Newly-discovered Martian lake could have sustained life

Did life ever exist on Mars? That is a question that scientists, and the rest of us, want to know. Now, thanks to NASA’s Mars rover Curiosity, a possible answer to this question could be “yes.” Not only do we now know that phosphates, a basic component of DNA, could have existed on the red planet, but Curiosity also discovered water on the planet, something that is believed necessary for life to form. After carefully studying a large crater on the planet’s surface, scientists believe a freshwater lake existed there that could potentially have contained microbial life.

So how do scientists know that this crater, known as Gale Crater, was once a lake? They studied samples taken by Curiosity of its sedimentary rock. By looking at that rock’s chemistry (it contained elements like oxygen, carbon, hydrogen and sulfur), they determined that this particular area of Mars likely contained a freshwater lake around 3.6 billion years ago. Scientists believe that the calm lake was present on Mars for up to hundreds of thousands of years. Because of the rocks’ composition, scientists think that this lake could have possibly sustained a type of microbial life called chemolithoautotrophs, which are often found in similar conditions on Earth.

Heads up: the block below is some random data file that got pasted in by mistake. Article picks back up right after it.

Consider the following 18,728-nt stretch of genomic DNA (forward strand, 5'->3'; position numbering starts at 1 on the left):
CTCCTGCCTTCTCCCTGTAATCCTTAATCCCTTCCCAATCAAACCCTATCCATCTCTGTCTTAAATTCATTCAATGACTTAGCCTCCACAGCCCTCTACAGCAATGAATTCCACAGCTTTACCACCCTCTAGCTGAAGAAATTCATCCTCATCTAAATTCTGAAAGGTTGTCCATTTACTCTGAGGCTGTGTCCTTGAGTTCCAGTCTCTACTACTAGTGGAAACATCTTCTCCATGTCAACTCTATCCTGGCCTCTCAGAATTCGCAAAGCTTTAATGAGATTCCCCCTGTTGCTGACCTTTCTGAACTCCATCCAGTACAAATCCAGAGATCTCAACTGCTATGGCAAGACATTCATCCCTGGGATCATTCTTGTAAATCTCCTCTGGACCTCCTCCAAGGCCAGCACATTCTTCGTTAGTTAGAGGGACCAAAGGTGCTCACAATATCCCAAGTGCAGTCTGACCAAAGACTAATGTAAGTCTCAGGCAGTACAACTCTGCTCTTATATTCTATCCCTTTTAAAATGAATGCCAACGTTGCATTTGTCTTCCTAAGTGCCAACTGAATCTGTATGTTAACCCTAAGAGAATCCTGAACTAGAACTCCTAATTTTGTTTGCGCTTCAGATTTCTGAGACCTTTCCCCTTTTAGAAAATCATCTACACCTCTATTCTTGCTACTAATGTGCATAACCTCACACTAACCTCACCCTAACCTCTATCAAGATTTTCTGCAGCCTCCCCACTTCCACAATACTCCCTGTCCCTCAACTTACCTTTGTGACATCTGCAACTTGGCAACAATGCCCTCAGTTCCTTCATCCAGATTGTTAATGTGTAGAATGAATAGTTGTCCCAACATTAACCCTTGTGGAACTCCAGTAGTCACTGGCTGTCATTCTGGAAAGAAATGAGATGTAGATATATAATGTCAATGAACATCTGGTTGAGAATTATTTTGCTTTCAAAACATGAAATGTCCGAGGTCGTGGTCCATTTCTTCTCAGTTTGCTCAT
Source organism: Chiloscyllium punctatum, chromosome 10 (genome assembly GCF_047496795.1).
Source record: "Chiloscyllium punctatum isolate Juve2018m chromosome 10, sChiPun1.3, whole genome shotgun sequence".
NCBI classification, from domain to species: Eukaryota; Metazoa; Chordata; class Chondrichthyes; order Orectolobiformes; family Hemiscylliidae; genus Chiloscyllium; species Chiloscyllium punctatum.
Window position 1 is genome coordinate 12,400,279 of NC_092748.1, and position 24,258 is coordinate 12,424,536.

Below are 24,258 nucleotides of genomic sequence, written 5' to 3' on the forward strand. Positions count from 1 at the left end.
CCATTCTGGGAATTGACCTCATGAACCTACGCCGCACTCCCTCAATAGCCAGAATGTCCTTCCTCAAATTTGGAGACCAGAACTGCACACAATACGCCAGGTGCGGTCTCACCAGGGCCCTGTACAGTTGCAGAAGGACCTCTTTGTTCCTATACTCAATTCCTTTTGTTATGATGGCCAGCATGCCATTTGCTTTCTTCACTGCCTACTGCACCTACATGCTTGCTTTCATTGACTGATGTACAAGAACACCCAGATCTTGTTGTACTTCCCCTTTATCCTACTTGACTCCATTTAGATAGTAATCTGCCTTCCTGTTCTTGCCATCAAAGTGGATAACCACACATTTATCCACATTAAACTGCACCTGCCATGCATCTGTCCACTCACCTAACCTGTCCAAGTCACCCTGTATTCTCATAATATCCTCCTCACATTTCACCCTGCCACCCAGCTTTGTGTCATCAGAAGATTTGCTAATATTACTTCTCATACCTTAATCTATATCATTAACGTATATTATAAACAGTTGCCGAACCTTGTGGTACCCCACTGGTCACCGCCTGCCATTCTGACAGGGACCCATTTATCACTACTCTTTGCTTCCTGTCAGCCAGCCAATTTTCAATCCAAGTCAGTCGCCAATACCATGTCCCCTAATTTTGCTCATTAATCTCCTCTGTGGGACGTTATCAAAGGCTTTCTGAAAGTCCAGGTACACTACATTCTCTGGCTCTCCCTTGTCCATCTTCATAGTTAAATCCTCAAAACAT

Of course, this doesn't mean that we’re at all sure that Mars once contained life, and we have to point out that finding ideal conditions for life is not at all the same as finding evidence of life itself. However, as of now, this is the closest we've come, and it gives us a reason to continue exploring its surface. So that makes this discovery a pretty big deal.

Via Imperial College London

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